Triggerman in Newark Schoolyard Slayings Sentenced to Life

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    NEWSLETTERS

    Relatives of the three Newark teens brutally gunned down in a schoolyard confront the triggerman at his sentencing.

    A man who admitted pulling the trigger in the execution-style killings of three friends in a New Jersey schoolyard has been sentenced to three consecutive life terms in prison.

    Melvin Jovel, 21, on Thursday received three consecutive life sentences plus 20 years for murder and attempted murder of the lone survivor of the schoolyard massacre.

    He showed no emotion in court as he listened the family impact statement and the sentence through headphones.

    Jovel enetered a guilty plea in September in the case, and admitted he was the gunman who fired a .357 Magnum into the heads of Iofemi Hightower, Dashon Harvey, Terrence Ariel, and his sister, the only one to survive what the judge called a show of "unmitigated disdain for the sanctity of human life."

    Judge Michael Ravin said the fact that he spared the families the ordeal of another trial "dwarfed by the utter horror and repulsiveness of what the defendant did and the fact that he has absolutely no remorse."

    A fourth victim survived and testified at the first trial in the case that she was sexually assaulted, slashed with a machete and shot in the head.

    She also spoke in court Thursday, thanking Jovel for "allowing me to get closer to Christ" before chastising him for refusing to look at her as she spoke.

    "You and your homies had a plan for me, you wanted me dead — but I'm still here," said the woman, who is not being identified by The Associated Press because of the sexual assault charges. "Have fun living your fancy life in jail," she added.

    Jovel, wearing dark green prison scrubs and translation headphones, stared straight ahead throughout the proceedings, making only a brief statement in Spanish before his sentencing.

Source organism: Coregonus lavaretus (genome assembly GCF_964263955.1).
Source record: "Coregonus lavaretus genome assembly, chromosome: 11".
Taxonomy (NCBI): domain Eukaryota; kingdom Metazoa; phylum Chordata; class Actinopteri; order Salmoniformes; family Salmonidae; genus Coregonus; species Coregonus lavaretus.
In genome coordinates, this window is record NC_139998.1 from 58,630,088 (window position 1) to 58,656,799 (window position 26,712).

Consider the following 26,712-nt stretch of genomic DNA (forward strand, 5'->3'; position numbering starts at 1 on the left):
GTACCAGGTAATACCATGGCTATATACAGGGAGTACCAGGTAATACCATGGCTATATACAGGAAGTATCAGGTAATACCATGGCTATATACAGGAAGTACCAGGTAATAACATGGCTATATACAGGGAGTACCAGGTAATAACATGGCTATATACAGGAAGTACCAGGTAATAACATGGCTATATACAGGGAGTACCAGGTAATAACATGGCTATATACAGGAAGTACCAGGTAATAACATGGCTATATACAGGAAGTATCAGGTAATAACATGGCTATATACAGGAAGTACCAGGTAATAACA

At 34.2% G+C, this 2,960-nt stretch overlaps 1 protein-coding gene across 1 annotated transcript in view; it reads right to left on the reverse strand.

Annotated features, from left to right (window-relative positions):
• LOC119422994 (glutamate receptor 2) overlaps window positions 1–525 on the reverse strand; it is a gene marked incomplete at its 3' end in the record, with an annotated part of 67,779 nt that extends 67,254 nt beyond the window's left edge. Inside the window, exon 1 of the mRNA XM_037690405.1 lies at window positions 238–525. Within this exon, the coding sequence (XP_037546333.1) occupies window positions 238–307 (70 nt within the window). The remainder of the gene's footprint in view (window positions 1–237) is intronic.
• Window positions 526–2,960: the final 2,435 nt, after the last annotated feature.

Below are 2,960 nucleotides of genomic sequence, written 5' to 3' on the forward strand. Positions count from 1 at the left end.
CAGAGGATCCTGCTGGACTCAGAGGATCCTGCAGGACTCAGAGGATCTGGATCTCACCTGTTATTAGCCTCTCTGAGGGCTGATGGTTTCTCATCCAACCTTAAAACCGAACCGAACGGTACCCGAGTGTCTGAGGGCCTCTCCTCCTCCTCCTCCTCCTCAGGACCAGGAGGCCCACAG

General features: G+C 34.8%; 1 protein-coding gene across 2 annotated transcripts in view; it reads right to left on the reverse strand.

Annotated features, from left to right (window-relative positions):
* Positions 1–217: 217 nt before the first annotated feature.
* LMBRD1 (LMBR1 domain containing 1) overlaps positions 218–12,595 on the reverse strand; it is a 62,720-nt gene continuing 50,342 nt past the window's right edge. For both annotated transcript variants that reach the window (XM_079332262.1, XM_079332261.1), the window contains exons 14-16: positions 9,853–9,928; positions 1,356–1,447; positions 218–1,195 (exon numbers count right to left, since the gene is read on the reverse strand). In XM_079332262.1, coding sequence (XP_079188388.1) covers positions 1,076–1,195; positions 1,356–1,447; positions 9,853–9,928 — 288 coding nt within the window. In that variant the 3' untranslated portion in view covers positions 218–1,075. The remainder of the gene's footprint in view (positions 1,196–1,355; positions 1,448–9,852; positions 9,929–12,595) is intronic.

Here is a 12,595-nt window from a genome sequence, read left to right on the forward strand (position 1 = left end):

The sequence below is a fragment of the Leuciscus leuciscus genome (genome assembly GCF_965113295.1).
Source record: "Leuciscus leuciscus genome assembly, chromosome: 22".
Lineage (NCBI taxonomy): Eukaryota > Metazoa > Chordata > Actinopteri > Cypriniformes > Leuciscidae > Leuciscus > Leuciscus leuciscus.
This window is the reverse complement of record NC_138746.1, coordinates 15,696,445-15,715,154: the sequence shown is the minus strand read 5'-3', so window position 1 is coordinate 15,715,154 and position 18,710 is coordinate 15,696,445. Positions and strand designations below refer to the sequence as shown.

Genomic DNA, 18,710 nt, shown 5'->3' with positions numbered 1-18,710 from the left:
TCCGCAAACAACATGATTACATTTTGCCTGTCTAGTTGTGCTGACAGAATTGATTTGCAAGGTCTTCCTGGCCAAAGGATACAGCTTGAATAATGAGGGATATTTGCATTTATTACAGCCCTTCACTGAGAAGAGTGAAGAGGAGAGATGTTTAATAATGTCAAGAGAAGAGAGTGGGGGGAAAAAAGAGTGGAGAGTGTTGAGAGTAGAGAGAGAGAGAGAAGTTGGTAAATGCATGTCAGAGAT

"The only thing I have to say is the person who was sentenced had nothing to do with it," Jovel said, an apparent reference to co-defendant Rodolfo Godinez, who was sentenced in July to three consecutive life sentences for the killings.

    Prosecutors said Godinez, a legal immigrant from Nicaragua, Jovel, an illegal Honduran immigrant, and several of the defendants were engaging in an initiation ritual for members of the MS-13 street gang. The men did not know the victims, prosecutors said, but Jovel and at least two of the other suspects had lived in an apartment complex across the street from the scene of the slayings.

    The four victims, who attended or planned to attend Delaware State University, were hanging out listening to music behind Newark's Mount Vernon school on the night of Aug. 4, 2007, when they were approached by the suspects, who robbed them and forced them to lie on the ground before shooting them, according to prosecutors.

    The publicity surrounding the killings focused national attention on violent crime in New Jersey's largest city and jump-started anti-crime initiatives. The killings also led state officials to grant police the authority to refer violent crime suspects' names to immigration authorities if they are suspected of being in the country illegally.

    Several of the victims' family members spoke at the sentencing, including Dashon Harvey's father, James.

    "My son was a beacon of light in our society, in which beacons of light are hard to find," he said. "He made me proud to be his dad, in a society without a lot of fathers."

    The families expressed relief at Jovel's sentencing, but Essex County Assistant Prosecutor Thomas McTigue said it was little comfort compared to "the pain and enormity of the cases."

    "I think it bespeaks the community's growing impatience with the violence that permeates everyday life, and the casual way sometimes life is taken in this county without provocation, and without any seeming good reason," McTigue said.

    State Superior Court Judge Michael Ravin gave Jovel three consecutive life sentences plus 20 years, which in New Jersey, is an aggregate sentence of about 245 years.

    Jovel would have to serve at least 85 percent of that before becoming eligible for parole.